Republicans will rely on future Congresses to carry out a significant portion of their tax plan.
To limit the size of the tax cut to $1.5 trillion over a decade, House tax writers included a five-year expiration of a new $300 parent tax credit that is meant to help ensure that middle-class families don’t see tax increases under the legislation.
But Republicans don’t actually intend for the credit, or several other expensive provisions, to expire. Rather, they didn’t want the revenue lost by the credit to be calculated in the bill and will count on lawmakers reinstating the credit in the future.
“Those are sunsets that will never occur, we don’t believe will ever occur, we don’t intend to ever occur,” House Speaker Paul Ryan told the Washington Examiner at a tax reform event Tuesday. Instead, he explained, they are included to satisfy the Senate limitation on the size of the tax cut to $1.5 trillion.
Ryan effectively dared a future Democratic-led Congress to not pass legislation to renew the credit.
“I’d love to see Democrats raise that tax,” he said.
“I highly doubt they would do that... I’d look forward to that vote,” Ryan added.
"Our expectation is a lot of those things would be renewed by Congress down the road," Treasury Secretary Steven Mnuchin said on Bloomberg on Wednesday.
In the eyes of Democrats, the maneuver is a way of hiding the true cost of the business tax cuts the GOP is aiming for.
“If [Ryan] really wants them permanent and he’s committed to them, and he wants to provide the certainty, he’ll put them in the bill,” Rep. Lloyd Doggett, D-Texas, said of the tax credits Republicans are considering phasing out. Doggett is a member of the House Ways and Means Committee that is working this week on the tax reform bill.
Members of the House Republican conference sounded at ease with the gambit and confident that the credit wouldn’t die.
“Ninety-six percent of the time, in previous historical norms, that never happens,” said Rep. Mark Meadows, the chairman of the House Freedom Caucus, the group of conservative lawmakers that has advocated aggressive tax cuts.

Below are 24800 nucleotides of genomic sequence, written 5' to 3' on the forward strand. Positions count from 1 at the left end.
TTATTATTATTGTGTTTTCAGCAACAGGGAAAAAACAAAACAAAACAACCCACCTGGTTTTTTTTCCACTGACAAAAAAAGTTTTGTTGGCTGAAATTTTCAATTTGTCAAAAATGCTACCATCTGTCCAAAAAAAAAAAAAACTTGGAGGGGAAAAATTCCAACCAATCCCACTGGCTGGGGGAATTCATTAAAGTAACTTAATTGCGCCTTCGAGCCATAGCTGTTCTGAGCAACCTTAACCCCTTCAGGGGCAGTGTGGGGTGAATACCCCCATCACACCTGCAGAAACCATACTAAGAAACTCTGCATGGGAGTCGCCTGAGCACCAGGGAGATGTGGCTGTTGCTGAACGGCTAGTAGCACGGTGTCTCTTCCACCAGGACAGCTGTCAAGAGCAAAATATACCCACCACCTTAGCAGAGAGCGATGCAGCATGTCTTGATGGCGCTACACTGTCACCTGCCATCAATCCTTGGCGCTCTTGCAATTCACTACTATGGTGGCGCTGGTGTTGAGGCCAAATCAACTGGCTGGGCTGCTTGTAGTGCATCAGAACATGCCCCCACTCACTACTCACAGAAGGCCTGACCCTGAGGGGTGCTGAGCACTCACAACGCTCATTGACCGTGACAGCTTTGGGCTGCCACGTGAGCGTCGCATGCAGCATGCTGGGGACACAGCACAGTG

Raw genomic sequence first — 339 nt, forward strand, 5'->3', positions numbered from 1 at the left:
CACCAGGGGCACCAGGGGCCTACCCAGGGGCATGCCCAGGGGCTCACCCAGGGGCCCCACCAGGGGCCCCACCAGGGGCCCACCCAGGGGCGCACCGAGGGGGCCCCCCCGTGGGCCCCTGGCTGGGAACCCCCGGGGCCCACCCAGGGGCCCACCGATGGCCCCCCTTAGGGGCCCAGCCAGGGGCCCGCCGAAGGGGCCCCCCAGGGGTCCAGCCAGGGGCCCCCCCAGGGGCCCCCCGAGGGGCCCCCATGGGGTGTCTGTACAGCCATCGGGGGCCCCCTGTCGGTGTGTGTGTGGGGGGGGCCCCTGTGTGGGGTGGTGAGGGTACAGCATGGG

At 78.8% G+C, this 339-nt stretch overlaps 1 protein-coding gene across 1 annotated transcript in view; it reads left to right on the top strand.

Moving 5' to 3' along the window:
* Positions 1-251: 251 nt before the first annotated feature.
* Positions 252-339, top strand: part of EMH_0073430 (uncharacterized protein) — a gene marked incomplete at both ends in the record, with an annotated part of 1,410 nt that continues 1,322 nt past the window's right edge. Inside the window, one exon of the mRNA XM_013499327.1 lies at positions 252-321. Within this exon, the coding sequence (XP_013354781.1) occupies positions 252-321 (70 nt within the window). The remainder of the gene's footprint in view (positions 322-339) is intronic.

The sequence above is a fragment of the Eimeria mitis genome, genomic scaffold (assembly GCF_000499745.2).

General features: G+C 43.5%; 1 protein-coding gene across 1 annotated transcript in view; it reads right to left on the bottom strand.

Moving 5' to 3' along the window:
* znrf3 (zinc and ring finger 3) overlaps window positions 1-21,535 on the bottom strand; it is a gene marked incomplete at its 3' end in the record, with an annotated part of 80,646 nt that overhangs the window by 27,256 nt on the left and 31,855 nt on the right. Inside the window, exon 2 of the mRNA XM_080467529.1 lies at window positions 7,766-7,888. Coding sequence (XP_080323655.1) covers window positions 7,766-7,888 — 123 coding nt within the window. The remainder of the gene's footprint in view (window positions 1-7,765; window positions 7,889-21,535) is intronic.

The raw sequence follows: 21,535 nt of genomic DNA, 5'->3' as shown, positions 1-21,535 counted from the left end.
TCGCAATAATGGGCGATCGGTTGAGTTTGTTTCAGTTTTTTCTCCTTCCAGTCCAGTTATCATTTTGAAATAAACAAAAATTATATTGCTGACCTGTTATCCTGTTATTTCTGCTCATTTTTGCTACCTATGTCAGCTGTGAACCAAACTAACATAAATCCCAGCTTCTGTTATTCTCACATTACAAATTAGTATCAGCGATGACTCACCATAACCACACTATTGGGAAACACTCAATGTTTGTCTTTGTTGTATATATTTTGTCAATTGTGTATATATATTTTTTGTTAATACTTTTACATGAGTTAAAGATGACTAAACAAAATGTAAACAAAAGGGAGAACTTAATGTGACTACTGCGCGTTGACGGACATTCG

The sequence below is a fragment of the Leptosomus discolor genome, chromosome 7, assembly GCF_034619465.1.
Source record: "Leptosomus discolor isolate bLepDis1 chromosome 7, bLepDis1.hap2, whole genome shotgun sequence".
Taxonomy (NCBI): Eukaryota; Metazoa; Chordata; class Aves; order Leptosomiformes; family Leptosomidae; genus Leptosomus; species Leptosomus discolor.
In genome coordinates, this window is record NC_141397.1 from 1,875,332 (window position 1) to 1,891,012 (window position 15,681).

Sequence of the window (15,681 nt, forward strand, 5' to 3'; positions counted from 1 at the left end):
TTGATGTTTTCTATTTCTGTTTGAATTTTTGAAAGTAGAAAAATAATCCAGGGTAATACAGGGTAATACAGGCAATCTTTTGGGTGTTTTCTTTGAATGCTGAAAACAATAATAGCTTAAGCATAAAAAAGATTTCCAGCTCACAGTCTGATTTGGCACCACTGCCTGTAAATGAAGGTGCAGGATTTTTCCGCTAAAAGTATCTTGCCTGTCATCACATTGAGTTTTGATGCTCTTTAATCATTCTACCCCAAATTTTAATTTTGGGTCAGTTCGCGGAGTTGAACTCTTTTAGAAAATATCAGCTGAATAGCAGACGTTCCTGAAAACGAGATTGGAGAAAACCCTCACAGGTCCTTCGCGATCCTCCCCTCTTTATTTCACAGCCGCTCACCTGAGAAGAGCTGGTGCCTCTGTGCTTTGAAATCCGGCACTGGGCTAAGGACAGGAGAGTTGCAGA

The GOP theory is that the more popular the tax break, the better a candidate it is to be made temporary because it will be harder for Democrats to let lapse.
Congress ultimately made most of the Bush-era tax cuts permanent, including an expansion of the Child Tax Credit. At least one recent major middle-class tax cut, though, did expire: The recession-era payroll tax cut was left out of the fiscal cliff deal on New Year’s Day in 2013.
Republicans, though, brushed off those analyses because they expect the credit to remain. And Ryan and others dismissed concerns that the plan is more costly than it appears on paper, saying that they expect the economic growth spurred by the permanent business tax reforms in the bill to more than offset the revenue losses.
Republican Oklahoma Rep. Tom Cole said economists who have been brought in to brief the Republican conference have emphasized that the permanently lower corporate tax rate and the other hard-and-fast business reforms would spur investment, generating enough economic growth to bring in new tax revenue and raise wages.
Cole said he was comfortable betting on that growth, evoking former Senate Majority Howard Baker’s description of Ronald Reagan’s tax cuts as a “riverboat gamble.”
That’s a “pretty good analogy when you’re dealing with economies,” Cole said. “You do what you think the right thing is, but the worst thing would be to do nothing.”